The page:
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I thought about a phone as well but felt the Garmin would be best for no service areas. I do a lot of hiking and, for me, roadside assistance was the least of my concerns. More like broken ankle, partner with heart attack, bear attack, etc. Have, thankfully, only used it for texting and in that respect it's been flawless. There are 2 different plan types. One, you pay a yearly subscription and an annual fee. The other you pay an annual fee and can do a month here and there with no reactivation fee. As was mentioned, the monthly/annual fee depends on, like a cell phone, the features. You want 10 texts/month.....or unlimited? So, for example, I pay $25 annual fee plus $15/month for every month that I want. I don't have the yearly contract. That one would cost me a $20 annual fee and $12 month.
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Old 08-26-2018, 09:33 PM   #10
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Quote:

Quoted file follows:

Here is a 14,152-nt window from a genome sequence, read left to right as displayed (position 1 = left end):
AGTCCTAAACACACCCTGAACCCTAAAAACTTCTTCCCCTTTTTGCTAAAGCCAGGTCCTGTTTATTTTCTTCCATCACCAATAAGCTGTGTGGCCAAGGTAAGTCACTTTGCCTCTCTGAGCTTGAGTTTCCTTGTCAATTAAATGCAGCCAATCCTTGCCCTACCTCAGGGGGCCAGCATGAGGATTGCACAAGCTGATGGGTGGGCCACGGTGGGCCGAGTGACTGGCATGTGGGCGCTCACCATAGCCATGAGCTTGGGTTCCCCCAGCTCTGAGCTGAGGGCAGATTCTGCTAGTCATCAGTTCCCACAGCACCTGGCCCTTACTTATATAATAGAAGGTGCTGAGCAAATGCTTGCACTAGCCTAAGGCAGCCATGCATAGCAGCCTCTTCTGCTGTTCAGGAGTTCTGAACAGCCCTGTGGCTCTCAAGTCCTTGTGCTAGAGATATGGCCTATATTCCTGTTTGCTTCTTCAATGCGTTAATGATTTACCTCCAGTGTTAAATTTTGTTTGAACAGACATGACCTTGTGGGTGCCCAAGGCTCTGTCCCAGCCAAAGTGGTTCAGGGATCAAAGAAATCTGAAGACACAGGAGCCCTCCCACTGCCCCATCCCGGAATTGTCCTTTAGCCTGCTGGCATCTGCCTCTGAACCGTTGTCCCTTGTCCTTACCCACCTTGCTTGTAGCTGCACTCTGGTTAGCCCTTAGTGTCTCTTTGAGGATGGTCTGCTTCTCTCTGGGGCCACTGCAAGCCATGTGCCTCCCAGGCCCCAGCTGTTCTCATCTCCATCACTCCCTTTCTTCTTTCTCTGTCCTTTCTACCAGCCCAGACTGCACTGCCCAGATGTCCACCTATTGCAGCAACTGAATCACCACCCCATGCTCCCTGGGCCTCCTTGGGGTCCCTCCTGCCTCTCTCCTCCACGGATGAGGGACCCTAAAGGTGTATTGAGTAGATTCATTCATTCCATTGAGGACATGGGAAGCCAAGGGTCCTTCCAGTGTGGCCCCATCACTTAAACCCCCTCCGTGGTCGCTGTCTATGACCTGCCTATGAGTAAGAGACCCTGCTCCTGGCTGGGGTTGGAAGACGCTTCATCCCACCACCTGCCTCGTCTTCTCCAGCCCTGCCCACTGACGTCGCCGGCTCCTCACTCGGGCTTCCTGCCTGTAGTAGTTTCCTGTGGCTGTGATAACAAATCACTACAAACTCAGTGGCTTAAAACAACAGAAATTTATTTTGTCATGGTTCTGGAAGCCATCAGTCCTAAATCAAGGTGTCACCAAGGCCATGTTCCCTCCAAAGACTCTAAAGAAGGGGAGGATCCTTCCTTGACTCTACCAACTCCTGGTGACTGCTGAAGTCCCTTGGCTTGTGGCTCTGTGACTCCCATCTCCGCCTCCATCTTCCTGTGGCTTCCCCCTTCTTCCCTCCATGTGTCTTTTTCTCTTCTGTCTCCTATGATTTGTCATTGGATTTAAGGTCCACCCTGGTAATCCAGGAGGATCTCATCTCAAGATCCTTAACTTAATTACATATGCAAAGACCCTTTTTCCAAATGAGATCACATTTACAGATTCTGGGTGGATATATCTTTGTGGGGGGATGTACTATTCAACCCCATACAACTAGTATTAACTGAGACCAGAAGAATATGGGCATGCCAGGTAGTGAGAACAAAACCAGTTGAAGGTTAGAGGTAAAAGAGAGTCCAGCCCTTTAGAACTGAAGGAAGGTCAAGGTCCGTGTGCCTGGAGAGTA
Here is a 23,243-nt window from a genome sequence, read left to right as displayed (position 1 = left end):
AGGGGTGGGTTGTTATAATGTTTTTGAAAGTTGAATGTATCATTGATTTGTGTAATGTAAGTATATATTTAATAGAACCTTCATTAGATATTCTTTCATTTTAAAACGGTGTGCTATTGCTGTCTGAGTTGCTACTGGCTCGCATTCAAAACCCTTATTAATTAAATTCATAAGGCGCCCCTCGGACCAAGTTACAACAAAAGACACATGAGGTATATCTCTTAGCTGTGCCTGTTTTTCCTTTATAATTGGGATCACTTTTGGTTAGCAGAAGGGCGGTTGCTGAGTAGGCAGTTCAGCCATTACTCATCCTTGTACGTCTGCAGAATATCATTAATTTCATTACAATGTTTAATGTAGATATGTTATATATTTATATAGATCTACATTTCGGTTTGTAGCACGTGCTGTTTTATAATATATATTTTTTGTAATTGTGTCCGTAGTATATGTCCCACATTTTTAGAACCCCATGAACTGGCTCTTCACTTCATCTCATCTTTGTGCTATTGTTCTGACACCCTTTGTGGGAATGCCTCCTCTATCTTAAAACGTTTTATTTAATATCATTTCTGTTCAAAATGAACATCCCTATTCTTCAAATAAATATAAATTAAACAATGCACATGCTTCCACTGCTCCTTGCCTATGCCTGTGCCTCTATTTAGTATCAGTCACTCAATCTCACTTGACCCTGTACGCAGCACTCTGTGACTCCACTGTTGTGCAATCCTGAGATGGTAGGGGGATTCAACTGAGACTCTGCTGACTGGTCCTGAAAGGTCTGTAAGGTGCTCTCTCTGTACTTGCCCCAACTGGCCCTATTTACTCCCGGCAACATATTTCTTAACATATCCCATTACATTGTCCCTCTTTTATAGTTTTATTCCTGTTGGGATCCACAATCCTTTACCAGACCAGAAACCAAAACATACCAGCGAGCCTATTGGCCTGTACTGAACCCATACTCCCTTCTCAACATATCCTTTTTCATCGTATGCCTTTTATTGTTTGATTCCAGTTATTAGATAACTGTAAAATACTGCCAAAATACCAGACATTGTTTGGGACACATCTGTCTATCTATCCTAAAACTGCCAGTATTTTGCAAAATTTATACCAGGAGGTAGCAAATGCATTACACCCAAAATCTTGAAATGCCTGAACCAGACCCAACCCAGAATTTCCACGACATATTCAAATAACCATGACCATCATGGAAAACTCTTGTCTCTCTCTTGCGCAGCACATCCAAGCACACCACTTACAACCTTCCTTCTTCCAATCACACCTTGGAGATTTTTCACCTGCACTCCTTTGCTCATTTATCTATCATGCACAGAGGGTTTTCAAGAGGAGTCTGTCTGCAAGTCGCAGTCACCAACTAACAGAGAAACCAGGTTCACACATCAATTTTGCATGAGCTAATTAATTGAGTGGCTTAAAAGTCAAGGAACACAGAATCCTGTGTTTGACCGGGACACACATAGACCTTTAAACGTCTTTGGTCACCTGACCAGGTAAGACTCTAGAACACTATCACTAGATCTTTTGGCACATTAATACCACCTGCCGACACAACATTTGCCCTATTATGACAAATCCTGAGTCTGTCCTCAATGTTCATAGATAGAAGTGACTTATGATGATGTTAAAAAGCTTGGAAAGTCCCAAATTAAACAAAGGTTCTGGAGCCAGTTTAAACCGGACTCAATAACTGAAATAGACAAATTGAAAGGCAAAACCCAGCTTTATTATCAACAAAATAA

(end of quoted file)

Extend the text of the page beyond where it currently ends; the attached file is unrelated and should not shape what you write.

Originally Posted by GallenH View Post
I thought about a phone as well but felt the Garmin would be best for no service areas. I do a lot of hiking.
For hiking, the InReach wins hands-down. There's no way I'd want to lug a sat phone while afoot.

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Old 08-27-2018, 03:07 PM   #11
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We recently purchased an InReach Mini and used it on a week long hiking trip to GA last week. It was very intuitive to set-up. Sent a few folks a text (said save and do not respond unless an emergency) and felt good to be able to be reached by family if we have an emergency with either sets of parents.

We looked at "Spot" but read it is not on the same Sat System as InReach and is not quite as reliable. I have no first-hand experience though.

We did stumble across a black bear on the trail. Although we got this for family to be able to reach us, my wife had a sudden appreciation for knowing she had an SOS button as well.